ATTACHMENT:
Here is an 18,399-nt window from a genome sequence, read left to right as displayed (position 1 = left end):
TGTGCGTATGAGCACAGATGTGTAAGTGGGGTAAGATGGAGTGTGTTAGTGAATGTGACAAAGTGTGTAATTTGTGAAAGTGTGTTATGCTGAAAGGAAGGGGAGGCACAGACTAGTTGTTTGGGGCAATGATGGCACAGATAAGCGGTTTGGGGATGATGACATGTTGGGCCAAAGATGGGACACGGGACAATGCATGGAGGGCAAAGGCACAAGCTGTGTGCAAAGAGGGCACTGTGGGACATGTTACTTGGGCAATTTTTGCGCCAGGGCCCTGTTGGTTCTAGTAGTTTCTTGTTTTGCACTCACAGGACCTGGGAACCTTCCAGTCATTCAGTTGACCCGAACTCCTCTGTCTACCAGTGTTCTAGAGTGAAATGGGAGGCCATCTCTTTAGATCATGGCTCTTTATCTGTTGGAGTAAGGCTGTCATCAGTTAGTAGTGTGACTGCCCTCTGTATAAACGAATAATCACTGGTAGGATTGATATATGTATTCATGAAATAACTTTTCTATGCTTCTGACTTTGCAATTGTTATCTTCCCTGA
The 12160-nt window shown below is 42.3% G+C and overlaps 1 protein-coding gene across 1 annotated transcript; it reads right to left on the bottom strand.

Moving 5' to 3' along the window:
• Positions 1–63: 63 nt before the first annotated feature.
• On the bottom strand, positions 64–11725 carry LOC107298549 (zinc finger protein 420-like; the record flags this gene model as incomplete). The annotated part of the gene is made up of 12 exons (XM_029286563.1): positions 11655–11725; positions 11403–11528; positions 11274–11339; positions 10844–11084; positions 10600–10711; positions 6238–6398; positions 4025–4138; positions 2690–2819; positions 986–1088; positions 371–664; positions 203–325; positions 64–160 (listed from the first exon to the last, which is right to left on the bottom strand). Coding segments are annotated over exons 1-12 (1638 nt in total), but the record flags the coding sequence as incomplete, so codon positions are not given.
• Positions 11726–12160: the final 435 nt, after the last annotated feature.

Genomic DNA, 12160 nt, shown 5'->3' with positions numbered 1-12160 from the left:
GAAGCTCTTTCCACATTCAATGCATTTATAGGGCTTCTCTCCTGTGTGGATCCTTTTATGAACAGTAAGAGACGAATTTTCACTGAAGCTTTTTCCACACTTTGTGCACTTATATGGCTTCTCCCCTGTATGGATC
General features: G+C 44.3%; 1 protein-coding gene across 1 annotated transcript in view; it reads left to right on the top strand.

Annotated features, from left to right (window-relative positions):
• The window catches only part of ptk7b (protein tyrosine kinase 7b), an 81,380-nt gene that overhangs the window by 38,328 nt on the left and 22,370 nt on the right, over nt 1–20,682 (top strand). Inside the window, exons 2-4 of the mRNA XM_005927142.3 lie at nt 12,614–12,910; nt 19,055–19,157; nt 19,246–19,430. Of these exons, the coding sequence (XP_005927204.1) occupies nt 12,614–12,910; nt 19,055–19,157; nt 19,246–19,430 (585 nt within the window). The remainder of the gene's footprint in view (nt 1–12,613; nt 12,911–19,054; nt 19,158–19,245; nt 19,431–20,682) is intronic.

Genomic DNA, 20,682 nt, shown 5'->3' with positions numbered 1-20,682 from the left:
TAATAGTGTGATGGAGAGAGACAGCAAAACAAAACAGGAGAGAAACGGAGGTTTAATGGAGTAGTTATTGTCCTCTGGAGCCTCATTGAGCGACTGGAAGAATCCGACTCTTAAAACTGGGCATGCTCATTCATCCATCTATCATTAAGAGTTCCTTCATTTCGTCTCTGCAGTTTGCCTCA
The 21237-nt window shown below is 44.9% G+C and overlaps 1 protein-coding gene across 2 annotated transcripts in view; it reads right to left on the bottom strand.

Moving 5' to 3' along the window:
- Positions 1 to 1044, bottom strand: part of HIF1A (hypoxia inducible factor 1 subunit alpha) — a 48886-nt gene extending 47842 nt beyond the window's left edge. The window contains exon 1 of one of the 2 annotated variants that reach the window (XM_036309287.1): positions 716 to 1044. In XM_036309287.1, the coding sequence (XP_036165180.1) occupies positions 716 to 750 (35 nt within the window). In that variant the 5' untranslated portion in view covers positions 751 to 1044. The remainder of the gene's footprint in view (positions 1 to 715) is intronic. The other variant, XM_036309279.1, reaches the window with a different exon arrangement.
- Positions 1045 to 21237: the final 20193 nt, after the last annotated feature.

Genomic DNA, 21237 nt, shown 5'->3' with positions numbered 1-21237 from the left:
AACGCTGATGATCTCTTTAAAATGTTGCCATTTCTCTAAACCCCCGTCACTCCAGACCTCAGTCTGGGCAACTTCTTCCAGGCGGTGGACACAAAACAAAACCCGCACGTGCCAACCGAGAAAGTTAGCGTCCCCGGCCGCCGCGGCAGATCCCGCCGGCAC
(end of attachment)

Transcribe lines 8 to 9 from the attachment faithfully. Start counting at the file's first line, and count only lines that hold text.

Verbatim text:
Genomic DNA, 12160 nt, shown 5'->3' with positions numbered 1-12160 from the left:
GAAGCTCTTTCCACATTCAATGCATTTATAGGGCTTCTCTCCTGTGTGGATCCTTTTATGAACAGTAAGAGACGAATTTTCACTGAAGCTTTTTCCACACTTTGTGCACTTATATGGCTTCTCCCCTGTATGGATC